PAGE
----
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Getting Civically Involved
For Canada 150 our tips in are all about how Canadian youth can be more civically engaged!
Canadian youth! Check out Justin Trudeau's #PMYouthCouncil & how to get involved.
Get to know the Canadian political parties as a way to get acquainted with the issues.
What news stories inspire you or make you angry? Being aware of this can help guide how you can make change in your community.
Write an email, Tweet or call your local representative about an issue that concerns you. These interactions do get seen!
Start a blog to help focus your ideas, create a platform for dialogue and share concerns about key issues that matter to you.
Talk about politics with friends & family, but always stay true to what you think is right. Your voice & vote is your own.
Read a news story that inspired you or made you mad? Send a message to the editor of the news source and get heard!
Organize events to raise awareness or funds for causes that matter to you. Libraries & community centres are a good place to start!
Civic engagement can mean getting more involved at school. Look into your schools GSA, Social Justice or Student Council clubs.
Spend some time researching groups whose ideals/stance on issues match your own and join up or volunteer.
Join a peaceful demonstration. Young people all over the world have been gathering peacefully as a way to be heard.
Think globally, act locally: world issues can be daunting. Look to what's happening in your community to tackle larger issues.
Get inspiration: See what happened when 12 Indigenous youth were invited to speak with the Senate Committee this spring.
ElectionsON offers all sorts of non-partisan voting info. Worth checking out to stay informed!
Remember that any form of for-profit media needs revenue, so they may be biased. Keep this in mind when you read/watch the news.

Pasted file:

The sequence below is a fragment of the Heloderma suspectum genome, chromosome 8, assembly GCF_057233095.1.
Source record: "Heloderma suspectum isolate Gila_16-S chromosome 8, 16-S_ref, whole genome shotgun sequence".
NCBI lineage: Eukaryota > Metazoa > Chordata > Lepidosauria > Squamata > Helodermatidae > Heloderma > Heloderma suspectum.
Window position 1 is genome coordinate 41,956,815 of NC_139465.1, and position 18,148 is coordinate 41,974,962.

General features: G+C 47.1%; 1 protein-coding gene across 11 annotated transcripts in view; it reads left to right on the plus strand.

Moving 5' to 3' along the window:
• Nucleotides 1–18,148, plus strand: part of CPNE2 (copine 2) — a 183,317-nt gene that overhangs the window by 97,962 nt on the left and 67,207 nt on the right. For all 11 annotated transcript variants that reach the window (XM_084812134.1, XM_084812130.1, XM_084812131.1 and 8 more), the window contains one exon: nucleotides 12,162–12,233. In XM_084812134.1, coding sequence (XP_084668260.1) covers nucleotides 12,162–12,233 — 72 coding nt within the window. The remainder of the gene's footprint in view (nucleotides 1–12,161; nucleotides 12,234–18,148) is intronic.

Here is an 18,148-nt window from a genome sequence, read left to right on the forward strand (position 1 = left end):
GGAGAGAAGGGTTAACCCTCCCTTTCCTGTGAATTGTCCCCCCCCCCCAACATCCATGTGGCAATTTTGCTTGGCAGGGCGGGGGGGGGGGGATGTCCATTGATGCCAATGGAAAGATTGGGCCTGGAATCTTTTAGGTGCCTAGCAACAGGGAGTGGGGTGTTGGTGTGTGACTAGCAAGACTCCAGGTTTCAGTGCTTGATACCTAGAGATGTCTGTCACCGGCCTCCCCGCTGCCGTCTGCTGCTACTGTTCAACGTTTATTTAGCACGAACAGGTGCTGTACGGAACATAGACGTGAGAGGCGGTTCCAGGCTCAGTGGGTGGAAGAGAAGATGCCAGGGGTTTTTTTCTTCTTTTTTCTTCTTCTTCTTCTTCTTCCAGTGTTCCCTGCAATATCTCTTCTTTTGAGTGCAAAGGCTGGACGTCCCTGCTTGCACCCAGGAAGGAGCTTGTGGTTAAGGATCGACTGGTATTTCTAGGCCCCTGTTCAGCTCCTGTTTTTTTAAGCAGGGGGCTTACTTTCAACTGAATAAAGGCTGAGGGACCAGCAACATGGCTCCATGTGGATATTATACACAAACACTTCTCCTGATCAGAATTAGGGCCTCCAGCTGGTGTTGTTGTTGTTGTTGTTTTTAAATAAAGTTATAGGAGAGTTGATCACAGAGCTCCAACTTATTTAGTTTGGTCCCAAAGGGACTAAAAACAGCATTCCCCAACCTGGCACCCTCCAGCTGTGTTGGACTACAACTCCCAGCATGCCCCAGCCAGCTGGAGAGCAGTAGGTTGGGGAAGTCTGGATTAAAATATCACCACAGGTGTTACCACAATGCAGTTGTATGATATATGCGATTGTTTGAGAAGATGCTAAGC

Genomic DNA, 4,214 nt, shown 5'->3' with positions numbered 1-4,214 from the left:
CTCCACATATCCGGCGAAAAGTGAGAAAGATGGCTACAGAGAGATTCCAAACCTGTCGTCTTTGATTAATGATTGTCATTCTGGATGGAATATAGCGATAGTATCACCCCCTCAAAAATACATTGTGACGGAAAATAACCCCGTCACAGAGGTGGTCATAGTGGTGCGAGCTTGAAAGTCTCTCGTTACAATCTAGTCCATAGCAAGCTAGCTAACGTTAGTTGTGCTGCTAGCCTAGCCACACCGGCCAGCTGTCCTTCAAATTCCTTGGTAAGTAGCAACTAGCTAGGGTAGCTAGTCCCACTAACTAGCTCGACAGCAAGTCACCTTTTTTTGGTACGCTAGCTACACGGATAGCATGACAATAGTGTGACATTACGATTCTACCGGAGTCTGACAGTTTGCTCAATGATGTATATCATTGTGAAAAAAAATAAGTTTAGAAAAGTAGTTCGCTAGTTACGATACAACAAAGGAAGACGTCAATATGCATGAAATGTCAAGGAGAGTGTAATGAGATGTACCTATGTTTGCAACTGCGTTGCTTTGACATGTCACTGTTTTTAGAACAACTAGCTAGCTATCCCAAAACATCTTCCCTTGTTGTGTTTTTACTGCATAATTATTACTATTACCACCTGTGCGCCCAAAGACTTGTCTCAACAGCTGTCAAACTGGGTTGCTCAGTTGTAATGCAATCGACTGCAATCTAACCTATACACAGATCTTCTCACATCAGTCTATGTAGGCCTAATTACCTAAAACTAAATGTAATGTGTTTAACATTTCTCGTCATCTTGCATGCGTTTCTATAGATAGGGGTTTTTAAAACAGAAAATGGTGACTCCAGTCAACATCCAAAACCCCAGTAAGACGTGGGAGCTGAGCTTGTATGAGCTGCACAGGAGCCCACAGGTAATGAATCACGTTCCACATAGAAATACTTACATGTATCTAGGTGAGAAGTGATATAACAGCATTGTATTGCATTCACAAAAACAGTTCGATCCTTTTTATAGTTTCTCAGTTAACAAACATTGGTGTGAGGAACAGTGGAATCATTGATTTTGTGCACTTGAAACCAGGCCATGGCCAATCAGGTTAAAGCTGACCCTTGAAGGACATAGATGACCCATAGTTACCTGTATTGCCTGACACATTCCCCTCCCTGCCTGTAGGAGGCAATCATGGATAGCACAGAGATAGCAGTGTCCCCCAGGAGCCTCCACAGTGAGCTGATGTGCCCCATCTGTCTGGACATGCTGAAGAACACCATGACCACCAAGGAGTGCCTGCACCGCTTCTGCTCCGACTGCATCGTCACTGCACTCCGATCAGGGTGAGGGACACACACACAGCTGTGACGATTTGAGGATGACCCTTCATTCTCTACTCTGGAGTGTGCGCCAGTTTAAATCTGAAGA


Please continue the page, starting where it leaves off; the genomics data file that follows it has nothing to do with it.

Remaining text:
Want to be more civically engaged? Our friends at YWCA Canada made a Civic Engagement toolkit for youth.
Look online to find out who represents your area at the municipal, provincial and national level and how to contact them.
Not all news sources are helpful. Find a balanced news source you trust to keep up to date with issues that matter to you.
Incorporating issues that matter to you into school assignments can be a way to stay motivated and excited about school work.
Find out how & when to attend a city council or committee meeting and go. It's a great way to see how the system works.
Create a clear plan before fundraising for a cause or event. Enlisting the help of a mentor for advice can be a huge help.
Talk to people that represent both sides of an issue. Understanding how others think strengthens your own ideas.
Find out how groups are including the youth voice. Ask how you can help them strengthen youth perspectives.
Knowing the levels of government and how they work is essential to being civically involved. Start here.
NewYouth is an online community for young newcomers to Canada with info about civic engagement.
Check out what's happening at your local library. Libraries are often hubs of activity for civically-minded peeps.
Incorporate your local paper or radio station into your fave news sources. They are telling stories that matter to YOUR city.
Don't let being away at school stop you from voting! Find out how students can register to vote.
Being involved with causes can be very satisfying but can also burn you out. Focus on what's important and practice self care.
If you need to get volunteer or placement hours, try and seek out opportunities that'll tap into something you're passionate about.
Being passionate & involved with a cause comes with responsibility. Beware of creating or sharing Fake News in your quest for change.
These tips were originally posted on our Twitter account under the hashtag #mymTips with a different topic each month. Follow us on Twitter to see a new tip each day, or visit the wellness section on our website next month to see the set posted in full.